Avida (greedy, covetous, open-mouthed…)

According to the Spanish online directory, that’s what Avida means.  Such is the reincarnation of the old Black Harp on the corner of Featherston and Johnstone Streets into a lighter brighter spanish-style tapas bar.

The place is a bit classier feeling, with segregated dining, leaners and loungey area. There is a popular gas open-flamed fire separating the dining and leaning area imparting a warm glow (aptly named Flamebuoyant apparently, hmmm), but alas open to kids or happy punters putting their hands in and copping a good burn (apparently one or two have had to be headed off).

As others had reported, there’s a bit of disorganisation around the tables and dining area. You can’t book, they don’t have tables for two so you get sat at a bigger table (if available, which seems a waste) or share with others, they don’t tip out just the drinkers from the area to make way for the diners, etc etc etc.  So be prepared to eat at high leaners, or just have nibbles with your drinks so you don’t need low tables (which is really what they’re aiming at anyway), or share a table with others, or eat elsewhere if you want a sit down dinner.

I had read about the Catalan grilled bread (bit like an oval shaped pizza), but knew it was fairly generous and would probably fill us up before we got to the real plates, so parked that for another time.  I did get to eyeball one delivered to the couple at the other end of our table, and it looked worthy with loads of ingredients on the top, the crispy bottom and softer interior.  Next time.

There are a range of nibbles, small and large plates, sides, and 2 or 3 full meals to choose from. I chose ox cheek with creamed cauliflower, mushrooms and lemony enhancements and a side of wilted spinach with goat cheese.  R chose a chicken, bacon, chickpea, black pudding chorizo broth.  Not a lot of 5+ a day hiding in that one!  Although designated as sharing plates, both were pretty much meal sized (especially with a side).  And both were very pleasant, with generous amounts of meat and flavoured nicely.  I liked that the choices were not necessarily mainstream combinations.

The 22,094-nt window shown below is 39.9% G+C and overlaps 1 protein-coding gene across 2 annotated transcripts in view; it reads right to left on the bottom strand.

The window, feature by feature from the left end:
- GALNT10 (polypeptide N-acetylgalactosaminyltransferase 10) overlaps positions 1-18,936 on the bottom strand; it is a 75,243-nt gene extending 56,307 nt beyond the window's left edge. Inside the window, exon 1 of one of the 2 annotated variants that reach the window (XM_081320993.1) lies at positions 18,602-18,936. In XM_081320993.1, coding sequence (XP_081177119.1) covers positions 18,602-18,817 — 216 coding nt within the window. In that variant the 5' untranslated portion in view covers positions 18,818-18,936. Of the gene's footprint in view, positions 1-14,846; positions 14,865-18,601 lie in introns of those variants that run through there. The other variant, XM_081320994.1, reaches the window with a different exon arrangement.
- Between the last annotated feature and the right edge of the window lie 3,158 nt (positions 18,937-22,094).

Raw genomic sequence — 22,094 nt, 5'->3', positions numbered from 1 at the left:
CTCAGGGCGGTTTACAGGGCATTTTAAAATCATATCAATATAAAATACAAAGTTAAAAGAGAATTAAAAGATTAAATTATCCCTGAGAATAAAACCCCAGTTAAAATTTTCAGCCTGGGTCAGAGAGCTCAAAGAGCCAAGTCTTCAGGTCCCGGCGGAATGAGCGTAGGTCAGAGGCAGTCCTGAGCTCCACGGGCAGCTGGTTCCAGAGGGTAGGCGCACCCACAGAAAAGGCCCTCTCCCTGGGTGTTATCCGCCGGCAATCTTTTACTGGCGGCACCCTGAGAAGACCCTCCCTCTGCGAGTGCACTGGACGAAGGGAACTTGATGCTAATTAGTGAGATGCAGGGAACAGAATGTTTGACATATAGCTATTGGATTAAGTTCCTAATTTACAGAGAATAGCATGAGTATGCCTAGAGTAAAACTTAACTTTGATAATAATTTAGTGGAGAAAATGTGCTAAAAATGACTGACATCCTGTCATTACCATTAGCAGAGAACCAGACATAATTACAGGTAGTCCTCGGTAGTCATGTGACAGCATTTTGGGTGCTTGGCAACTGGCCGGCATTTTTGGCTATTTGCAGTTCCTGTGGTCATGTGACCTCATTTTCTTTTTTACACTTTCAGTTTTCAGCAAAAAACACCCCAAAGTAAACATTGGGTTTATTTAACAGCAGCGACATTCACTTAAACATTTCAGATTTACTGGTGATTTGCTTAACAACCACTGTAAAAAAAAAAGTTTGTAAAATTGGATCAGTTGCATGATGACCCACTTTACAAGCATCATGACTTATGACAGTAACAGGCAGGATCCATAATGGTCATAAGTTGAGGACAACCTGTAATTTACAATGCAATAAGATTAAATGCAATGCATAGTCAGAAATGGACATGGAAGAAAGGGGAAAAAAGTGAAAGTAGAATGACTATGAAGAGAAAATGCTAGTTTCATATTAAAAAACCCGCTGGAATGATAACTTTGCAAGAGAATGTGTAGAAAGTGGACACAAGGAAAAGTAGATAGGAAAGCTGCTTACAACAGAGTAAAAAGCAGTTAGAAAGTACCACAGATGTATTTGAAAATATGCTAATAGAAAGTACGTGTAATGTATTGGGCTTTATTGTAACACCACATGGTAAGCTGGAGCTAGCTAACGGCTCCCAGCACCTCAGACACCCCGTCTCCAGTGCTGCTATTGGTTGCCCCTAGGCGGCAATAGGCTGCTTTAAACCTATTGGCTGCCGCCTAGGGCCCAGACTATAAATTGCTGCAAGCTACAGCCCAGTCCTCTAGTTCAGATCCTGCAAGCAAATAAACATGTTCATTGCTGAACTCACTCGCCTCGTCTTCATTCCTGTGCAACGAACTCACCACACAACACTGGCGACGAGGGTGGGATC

In terms of presentation, there is a whole wall of wine behind wire mesh which looks impressive (to my tidy anal mind – although not sure how easy it is for them to unlock and get more wine out from behind customers if they run out down behind the bar), the beer taps come from large shiny silver pipes running from the ceiling, and you can watch the (gas-fired I think) fully glass-walled bread oven at the end of the bar where they cook the Catalan grilled breads.  Helpful conversation starters (or diversions!) if required.

So, not sure how it’d be on a Friday after work, but for a mid-week nibble, quite pleasant, and reasonably priced.